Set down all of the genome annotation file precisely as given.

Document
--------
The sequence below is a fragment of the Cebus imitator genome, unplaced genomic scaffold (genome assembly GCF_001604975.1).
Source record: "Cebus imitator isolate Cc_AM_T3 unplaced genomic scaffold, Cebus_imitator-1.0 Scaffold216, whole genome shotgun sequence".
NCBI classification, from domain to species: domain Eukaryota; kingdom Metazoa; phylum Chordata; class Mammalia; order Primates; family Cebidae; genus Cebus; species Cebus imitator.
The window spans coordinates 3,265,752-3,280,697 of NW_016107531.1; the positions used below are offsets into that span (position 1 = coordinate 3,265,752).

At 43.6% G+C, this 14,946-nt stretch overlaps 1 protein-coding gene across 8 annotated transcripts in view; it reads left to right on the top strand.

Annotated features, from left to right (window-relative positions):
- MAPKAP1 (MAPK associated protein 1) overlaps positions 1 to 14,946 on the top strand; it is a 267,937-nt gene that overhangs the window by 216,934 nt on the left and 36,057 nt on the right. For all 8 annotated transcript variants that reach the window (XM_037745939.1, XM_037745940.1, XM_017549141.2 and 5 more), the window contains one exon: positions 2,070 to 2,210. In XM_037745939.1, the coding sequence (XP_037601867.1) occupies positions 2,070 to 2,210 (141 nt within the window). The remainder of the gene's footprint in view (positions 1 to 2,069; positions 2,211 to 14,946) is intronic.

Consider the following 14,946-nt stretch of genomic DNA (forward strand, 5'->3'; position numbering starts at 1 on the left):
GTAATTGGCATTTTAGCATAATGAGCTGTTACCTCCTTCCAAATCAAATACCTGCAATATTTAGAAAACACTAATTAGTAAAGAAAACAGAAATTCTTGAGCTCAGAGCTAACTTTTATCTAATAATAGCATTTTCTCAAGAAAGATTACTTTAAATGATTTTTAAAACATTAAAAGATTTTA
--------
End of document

The sequence below is a fragment of the Cebus imitator genome, unplaced genomic scaffold (genome assembly GCF_001604975.1).
Source record: "Cebus imitator isolate Cc_AM_T3 unplaced genomic scaffold, Cebus_imitator-1.0 Scaffold216, whole genome shotgun sequence".
NCBI classification, from domain to species: domain Eukaryota; kingdom Metazoa; phylum Chordata; class Mammalia; order Primates; family Cebidae; genus Cebus; species Cebus imitator.
The window spans coordinates 3,265,752-3,280,697 of NW_016107531.1; the positions used below are offsets into that span (position 1 = coordinate 3,265,752).

At 43.6% G+C, this 14,946-nt stretch overlaps 1 protein-coding gene across 8 annotated transcripts in view; it reads left to right on the top strand.

Annotated features, from left to right (window-relative positions):
- MAPKAP1 (MAPK associated protein 1) overlaps positions 1 to 14,946 on the top strand; it is a 267,937-nt gene that overhangs the window by 216,934 nt on the left and 36,057 nt on the right. For all 8 annotated transcript variants that reach the window (XM_037745939.1, XM_037745940.1, XM_017549141.2 and 5 more), the window contains one exon: positions 2,070 to 2,210. In XM_037745939.1, the coding sequence (XP_037601867.1) occupies positions 2,070 to 2,210 (141 nt within the window). The remainder of the gene's footprint in view (positions 1 to 2,069; positions 2,211 to 14,946) is intronic.

Consider the following 14,946-nt stretch of genomic DNA (forward strand, 5'->3'; position numbering starts at 1 on the left):
GTAATTGGCATTTTAGCATAATGAGCTGTTACCTCCTTCCAAATCAAATACCTGCAATATTTAGAAAACACTAATTAGTAAAGAAAACAGAAATTCTTGAGCTCAGAGCTAACTTTTATCTAATAATAGCATTTTCTCAAGAAAGATTACTTTAAATGATTTTTAAAACATTAAAAGATTTTA